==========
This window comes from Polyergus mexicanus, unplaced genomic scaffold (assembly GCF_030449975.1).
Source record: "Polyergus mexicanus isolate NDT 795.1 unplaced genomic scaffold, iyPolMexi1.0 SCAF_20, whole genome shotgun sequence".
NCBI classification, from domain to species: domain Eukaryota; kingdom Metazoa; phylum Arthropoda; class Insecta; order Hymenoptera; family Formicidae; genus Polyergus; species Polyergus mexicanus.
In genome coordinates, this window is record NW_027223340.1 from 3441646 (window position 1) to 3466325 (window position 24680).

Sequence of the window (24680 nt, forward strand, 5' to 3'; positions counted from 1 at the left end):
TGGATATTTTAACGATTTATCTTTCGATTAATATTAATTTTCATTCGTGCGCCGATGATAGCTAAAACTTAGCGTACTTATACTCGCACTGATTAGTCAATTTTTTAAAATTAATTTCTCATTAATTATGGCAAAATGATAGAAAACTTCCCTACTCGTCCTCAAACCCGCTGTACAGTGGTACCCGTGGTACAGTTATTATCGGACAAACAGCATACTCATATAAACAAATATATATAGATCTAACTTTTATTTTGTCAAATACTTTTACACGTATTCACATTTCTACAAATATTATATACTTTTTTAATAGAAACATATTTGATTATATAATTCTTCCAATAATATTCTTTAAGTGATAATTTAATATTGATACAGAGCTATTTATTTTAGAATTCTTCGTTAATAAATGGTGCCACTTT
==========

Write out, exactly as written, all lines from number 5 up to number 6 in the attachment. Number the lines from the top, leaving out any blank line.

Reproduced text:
Sequence of the window (24680 nt, forward strand, 5' to 3'; positions counted from 1 at the left end):
TGGATATTTTAACGATTTATCTTTCGATTAATATTAATTTTCATTCGTGCGCCGATGATAGCTAAAACTTAGCGTACTTATACTCGCACTGATTAGTCAATTTTTTAAAATTAATTTCTCATTAATTATGGCAAAATGATAGAAAACTTCCCTACTCGTCCTCAAACCCGCTGTACAGTGGTACCCGTGGTACAGTTATTATCGGACAAACAGCATACTCATATAAACAAATATATATAGATCTAACTTTTATTTTGTCAAATACTTTTACACGTATTCACATTTCTACAAATATTATATACTTTTTTAATAGAAACATATTTGATTATATAATTCTTCCAATAATATTCTTTAAGTGATAATTTAATATTGATACAGAGCTATTTATTTTAGAATTCTTCGTTAATAAATGGTGCCACTTT